Scenic designer Laura Jellinek has put not one, but two floors (and indicates a third) of a 17th-century French home in the middle of theater, placing audiences on either side of her handsome and whimsical Escheresque creation, which turns out to be the perfect environment for this daffy and riotously funny production that features a superlative all-male cast.
The show begins by inducing giggles as audiences meet elderly hypochondriac Argan (Ethan Phillips) as he begrudgingly settles his ever-mounting medical bills for a variety of treatments. Most of what Argan's paying for are ludicrously scatological and, in Schmidt's contemporary-sounding adaptation, have a wonderfully conceived homeopathic sound to them.
Soon, audiences will find themselves laughing as Argan's chief foil, his pert and diabolically clever maid Toinette (Peter Dinklage), arrives on the scene. She has no patience for her employer's maladies and is unafraid to cross him. And when she discovers that he's decided to marry off his daughter Angelique (Preston Sadleir) to the dimwitted Thomas Darréah (imbued with a hysterical array of tics by Henry Vick), in order to bring a doctor into the family, Toinette, like all good commedia dell'arte harlequins, works to ensure that her master's plans are thwarted.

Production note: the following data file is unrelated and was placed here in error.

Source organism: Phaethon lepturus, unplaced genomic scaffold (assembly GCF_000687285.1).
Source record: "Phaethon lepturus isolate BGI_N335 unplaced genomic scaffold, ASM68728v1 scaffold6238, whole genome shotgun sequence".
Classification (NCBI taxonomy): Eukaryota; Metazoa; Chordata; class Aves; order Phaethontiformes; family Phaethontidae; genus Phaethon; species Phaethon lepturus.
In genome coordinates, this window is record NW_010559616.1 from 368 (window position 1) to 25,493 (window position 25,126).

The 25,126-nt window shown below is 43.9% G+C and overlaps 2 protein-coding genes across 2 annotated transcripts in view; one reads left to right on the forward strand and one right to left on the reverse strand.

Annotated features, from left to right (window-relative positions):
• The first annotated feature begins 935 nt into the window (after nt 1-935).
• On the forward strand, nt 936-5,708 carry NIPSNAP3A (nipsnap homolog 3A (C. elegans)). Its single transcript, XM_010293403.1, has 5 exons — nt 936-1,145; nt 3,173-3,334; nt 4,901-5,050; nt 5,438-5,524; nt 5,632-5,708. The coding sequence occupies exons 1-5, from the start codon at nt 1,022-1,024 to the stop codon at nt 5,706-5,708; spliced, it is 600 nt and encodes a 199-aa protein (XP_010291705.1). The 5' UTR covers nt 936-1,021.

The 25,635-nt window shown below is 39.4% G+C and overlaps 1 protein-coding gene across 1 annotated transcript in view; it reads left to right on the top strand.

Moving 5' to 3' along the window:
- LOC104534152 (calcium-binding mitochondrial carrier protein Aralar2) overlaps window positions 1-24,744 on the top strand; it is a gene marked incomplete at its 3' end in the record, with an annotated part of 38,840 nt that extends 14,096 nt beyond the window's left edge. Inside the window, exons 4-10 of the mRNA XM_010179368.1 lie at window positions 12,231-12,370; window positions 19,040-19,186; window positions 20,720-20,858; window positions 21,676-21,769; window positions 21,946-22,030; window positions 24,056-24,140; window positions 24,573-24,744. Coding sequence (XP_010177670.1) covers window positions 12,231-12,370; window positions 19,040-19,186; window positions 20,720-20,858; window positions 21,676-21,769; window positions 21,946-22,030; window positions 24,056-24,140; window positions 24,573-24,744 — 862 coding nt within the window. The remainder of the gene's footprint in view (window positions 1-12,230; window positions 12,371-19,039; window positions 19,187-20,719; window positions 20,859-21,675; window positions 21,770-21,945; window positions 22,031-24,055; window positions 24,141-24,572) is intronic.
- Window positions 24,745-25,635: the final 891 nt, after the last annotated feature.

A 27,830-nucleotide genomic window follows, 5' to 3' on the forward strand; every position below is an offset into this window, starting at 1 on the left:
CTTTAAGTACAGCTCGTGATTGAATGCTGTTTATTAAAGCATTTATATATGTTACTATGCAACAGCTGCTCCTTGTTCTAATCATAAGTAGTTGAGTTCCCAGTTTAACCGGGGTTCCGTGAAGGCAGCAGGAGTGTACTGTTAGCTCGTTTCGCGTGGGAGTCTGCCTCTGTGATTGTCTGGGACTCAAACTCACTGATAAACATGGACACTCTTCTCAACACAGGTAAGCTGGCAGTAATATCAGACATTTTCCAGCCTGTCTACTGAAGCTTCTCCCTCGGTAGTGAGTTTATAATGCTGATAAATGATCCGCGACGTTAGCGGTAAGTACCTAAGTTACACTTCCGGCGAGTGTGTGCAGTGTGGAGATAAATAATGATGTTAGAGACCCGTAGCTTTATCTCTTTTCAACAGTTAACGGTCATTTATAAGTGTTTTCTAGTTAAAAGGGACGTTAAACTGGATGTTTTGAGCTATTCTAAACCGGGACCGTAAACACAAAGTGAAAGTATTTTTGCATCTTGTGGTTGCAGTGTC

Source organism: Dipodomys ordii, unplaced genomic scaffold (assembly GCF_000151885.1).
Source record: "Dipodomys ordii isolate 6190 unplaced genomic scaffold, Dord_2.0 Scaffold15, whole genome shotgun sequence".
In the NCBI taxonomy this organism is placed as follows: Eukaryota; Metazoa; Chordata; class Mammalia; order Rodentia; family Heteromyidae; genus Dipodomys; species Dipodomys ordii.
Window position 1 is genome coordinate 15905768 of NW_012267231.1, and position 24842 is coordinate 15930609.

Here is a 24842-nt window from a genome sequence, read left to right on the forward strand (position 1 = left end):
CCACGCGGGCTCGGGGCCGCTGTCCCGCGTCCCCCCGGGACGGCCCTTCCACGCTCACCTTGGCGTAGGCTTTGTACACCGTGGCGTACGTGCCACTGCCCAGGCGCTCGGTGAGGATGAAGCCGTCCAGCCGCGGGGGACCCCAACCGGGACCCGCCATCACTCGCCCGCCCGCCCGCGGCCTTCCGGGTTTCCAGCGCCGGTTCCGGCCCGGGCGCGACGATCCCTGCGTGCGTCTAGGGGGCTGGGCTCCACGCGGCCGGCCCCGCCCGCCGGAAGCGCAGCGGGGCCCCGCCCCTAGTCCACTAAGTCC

Toinette's not alone in her endeavors to bring an end to the proposed marriage. Cléante (Danny Binstock), the young man whom Angelique truly loves, is on hand to help as is Argan's own brother, the decidedly straightforward Béralde (Mark Junek). Even Argan's mercenary wife, Béline (Zachary Booth), inadvertently helps in the matter as she pursues her own agenda to ensure that she inherits all of her husband's fortune with the help of a charlatan lawyer (Kevin Cahoon in one of two pitch-perfect turns).
It's all goofy satirical stuff that the company plays with comic zealousness brings to mind the sort of behavior often found in classic Looney Tunes cartoons. For instance, when Béline hears of Argan's plans to gift her some of his money, Booth's eyes instantly turn to the size of saucers, blazing with greed, and one can hear the cash register "ka-ching" as they do. Similarly, before Angelique and Cléante share a duet (which the performers render so badly its side-splittingly funny), Sadleir begins to pant like a small puppy that's gone into heat.
And then, there's the work of the two central players. Phillips' Argan is a model of crotchety self-obsession, who, shares a remarkable comic chemistry with Dinklage, whose superlatively crafted Toinette is a barrage of basso wisecracks, faux feminine wiles, and scampering mischievousness.
The cast's overemphatic playing could very well misfire, but Schmidt has perfectly calibrated the lunacy. In fact, the acting style is actually enhanced by her decision to use an all-male cast. The artifice of it all -- just like the set itself which proclaims its presence so forcefully and Andrea Lauer's over-the-top period costume designs -- is laid out as if to say "Here, have fun with us." Theatergoers do, both joyously and gratefully.